Havana, by Stephen Hunter

Stephen Hunter’s most popular books are the two series about Earl and Bob Lee Swagger, father and son. It started with Point of Impact, in which he introduced Bob Lee Swagger, a decorated sniper from the Vietnam War whose highway patrolman daddy had been murdered in his childhood. Then Hunter started giving Daddy Earl stories of his own. This creates continuity problems, as Hunter attempts to shoehorn incredible adventures (I suspect he may like Earl as a character even better than Bob Lee) into the short lifespan decreed by the first book. Sometimes continuity breaks down, and a new book contradicts a previous one. Hunter cheerfully admits this fact in the Acknowledgements, but he makes no apologies. Each book, it would appear, exists in its own alternate universe.

Hunter is very canny in writing his thrillers. His politics (or so I heard him say in a radio interview) are libertarian/conservative, but he makes sure to be evenhanded with his heroes and villains. The Swaggers seem to be pretty conservative (they’re certainly NRA members), but the villains of this book are the thuggish police of Batista’s Cuba, and cynical CIA agents.

Havana begins in the year 1953. The CIA is looking for a sniper to assassinate a dangerous revolutionary in Cuba. (Several U.S. corporations and the mob are also concerned.) At the suggestion of a young agent named Walter “Frenchy” Short (whom we know from the novel Hot Springs), they select Marine veteran and Medal of Honor winner Earl Swagger, persuading him to travel to Cuba as a bodyguard for a goatish Arkansas Congressman.

This is Batista’s Havana, a year-round Carnivale for Americans with money to spend, and there’s plenty of opportunity for humor as the upright Earl, a solidly reformed alcoholic and relentlessly faithful husband, observes it all but keeps his distance.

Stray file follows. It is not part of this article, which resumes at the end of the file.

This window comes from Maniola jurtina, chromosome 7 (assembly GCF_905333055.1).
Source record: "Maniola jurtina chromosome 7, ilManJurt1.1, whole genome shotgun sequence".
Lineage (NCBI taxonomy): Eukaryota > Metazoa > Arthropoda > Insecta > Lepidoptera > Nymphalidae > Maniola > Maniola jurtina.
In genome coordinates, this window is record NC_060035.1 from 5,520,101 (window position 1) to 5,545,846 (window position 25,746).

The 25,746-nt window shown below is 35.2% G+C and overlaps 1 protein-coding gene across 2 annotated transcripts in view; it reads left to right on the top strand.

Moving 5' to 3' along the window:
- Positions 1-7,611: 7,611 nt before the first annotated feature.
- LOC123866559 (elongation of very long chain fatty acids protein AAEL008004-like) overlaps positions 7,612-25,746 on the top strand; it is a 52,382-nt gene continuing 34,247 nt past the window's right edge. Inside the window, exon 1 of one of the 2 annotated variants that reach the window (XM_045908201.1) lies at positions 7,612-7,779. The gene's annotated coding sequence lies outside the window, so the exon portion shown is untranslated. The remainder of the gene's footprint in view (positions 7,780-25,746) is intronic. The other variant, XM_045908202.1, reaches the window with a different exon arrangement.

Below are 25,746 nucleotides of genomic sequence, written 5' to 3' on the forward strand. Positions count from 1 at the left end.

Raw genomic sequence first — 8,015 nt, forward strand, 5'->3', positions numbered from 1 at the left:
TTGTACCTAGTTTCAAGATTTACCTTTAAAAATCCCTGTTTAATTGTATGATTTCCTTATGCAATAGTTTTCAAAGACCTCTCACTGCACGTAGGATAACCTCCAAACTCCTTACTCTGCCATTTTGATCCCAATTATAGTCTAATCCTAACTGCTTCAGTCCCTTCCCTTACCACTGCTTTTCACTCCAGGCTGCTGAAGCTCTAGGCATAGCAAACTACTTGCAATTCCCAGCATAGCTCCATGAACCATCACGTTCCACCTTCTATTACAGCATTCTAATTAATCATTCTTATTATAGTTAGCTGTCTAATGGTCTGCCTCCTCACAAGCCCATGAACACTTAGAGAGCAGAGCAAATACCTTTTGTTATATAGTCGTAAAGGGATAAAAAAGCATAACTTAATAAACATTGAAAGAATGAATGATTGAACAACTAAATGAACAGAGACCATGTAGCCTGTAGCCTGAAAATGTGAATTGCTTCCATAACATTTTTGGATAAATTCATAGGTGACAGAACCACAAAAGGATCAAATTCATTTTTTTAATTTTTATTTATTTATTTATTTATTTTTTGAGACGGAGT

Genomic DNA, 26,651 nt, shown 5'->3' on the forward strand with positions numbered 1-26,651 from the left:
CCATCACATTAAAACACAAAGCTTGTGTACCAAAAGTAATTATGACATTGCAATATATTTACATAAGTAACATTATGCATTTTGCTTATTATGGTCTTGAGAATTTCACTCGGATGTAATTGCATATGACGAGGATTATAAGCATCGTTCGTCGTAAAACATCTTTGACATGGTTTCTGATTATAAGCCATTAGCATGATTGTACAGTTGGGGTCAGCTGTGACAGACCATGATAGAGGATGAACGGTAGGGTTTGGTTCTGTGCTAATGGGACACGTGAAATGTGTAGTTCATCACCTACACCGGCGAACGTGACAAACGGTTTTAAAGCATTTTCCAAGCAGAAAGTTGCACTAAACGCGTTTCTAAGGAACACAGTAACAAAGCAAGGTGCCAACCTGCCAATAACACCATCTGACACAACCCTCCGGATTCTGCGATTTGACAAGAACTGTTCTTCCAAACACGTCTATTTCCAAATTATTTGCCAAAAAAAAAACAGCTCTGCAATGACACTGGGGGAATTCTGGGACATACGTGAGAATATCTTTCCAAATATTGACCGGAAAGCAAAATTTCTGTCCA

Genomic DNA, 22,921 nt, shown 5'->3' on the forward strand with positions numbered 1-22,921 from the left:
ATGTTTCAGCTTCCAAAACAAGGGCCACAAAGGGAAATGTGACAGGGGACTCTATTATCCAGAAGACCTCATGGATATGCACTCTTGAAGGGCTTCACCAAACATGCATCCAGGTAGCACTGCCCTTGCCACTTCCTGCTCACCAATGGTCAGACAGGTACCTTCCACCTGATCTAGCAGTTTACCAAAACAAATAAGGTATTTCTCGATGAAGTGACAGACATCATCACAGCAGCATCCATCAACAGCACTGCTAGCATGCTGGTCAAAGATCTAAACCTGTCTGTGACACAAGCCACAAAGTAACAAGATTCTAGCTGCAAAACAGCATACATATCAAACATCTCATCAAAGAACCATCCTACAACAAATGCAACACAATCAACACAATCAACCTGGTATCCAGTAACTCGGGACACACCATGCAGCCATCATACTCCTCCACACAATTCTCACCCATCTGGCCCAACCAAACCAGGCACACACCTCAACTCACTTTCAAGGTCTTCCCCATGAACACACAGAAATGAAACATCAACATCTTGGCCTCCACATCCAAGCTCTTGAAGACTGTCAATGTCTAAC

But the CIA didn’t bring Earl to Havana to corrupt his morals through drink and fornication. They have a much deeper corruption in mind for him, and he gets sucked into something that, the more he learns about it, makes him increasingly ill at ease.

In the end he chooses to keep his integrity, leading to false imprisonment, an attempt on his life, and an escape from captivity. Finally he’s drawn into a showdown worthy of an Italian Western. (One could plausibly argue, for more than one reason, that many lives would have been saved if Earl had just done what the Agency wanted.)

The young Castro is a character in this book, and I myself would have preferred a little more notice of the monster he was to become (he’s a pretty buffoonish figure here). But I suppose that’s implied for the thoughtful reader. The real bad guys, as I said above, are Batista’s police and the CIA. (I make no claim that the crimes of the police are exaggerated.) This approach will placate liberal readers, but (I fear) not enough to get Hunter a movie contract.

But it’s Earl Swagger with a gun, by thunder, and you can’t do better than that. The politics are secondary. It’s Earl’s old-fashioned, pistolero manhood that really matters here.

I loved it.

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